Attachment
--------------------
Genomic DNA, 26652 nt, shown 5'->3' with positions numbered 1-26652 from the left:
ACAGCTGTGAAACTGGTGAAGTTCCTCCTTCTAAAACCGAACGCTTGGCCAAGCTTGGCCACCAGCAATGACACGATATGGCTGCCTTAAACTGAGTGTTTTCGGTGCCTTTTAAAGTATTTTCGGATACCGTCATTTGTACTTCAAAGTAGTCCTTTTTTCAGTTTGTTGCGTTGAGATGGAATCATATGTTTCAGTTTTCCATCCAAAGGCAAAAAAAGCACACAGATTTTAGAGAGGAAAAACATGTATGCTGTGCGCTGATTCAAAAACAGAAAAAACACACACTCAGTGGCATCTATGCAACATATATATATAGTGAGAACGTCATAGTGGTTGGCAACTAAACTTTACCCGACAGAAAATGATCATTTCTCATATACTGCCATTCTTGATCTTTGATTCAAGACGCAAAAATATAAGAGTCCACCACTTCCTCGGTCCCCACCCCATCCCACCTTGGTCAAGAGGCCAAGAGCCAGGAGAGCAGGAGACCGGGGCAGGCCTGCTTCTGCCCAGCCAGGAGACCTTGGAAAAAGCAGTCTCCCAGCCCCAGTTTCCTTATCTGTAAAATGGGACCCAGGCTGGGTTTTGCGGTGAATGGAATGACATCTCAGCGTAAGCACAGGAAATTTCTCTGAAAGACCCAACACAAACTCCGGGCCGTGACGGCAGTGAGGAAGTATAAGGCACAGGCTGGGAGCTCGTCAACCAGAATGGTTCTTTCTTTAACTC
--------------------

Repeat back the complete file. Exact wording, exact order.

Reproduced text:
Genomic DNA, 26652 nt, shown 5'->3' with positions numbered 1-26652 from the left:
ACAGCTGTGAAACTGGTGAAGTTCCTCCTTCTAAAACCGAACGCTTGGCCAAGCTTGGCCACCAGCAATGACACGATATGGCTGCCTTAAACTGAGTGTTTTCGGTGCCTTTTAAAGTATTTTCGGATACCGTCATTTGTACTTCAAAGTAGTCCTTTTTTCAGTTTGTTGCGTTGAGATGGAATCATATGTTTCAGTTTTCCATCCAAAGGCAAAAAAAGCACACAGATTTTAGAGAGGAAAAACATGTATGCTGTGCGCTGATTCAAAAACAGAAAAAACACACACTCAGTGGCATCTATGCAACATATATATATAGTGAGAACGTCATAGTGGTTGGCAACTAAACTTTACCCGACAGAAAATGATCATTTCTCATATACTGCCATTCTTGATCTTTGATTCAAGACGCAAAAATATAAGAGTCCACCACTTCCTCGGTCCCCACCCCATCCCACCTTGGTCAAGAGGCCAAGAGCCAGGAGAGCAGGAGACCGGGGCAGGCCTGCTTCTGCCCAGCCAGGAGACCTTGGAAAAAGCAGTCTCCCAGCCCCAGTTTCCTTATCTGTAAAATGGGACCCAGGCTGGGTTTTGCGGTGAATGGAATGACATCTCAGCGTAAGCACAGGAAATTTCTCTGAAAGACCCAACACAAACTCCGGGCCGTGACGGCAGTGAGGAAGTATAAGGCACAGGCTGGGAGCTCGTCAACCAGAATGGTTCTTTCTTTAACTC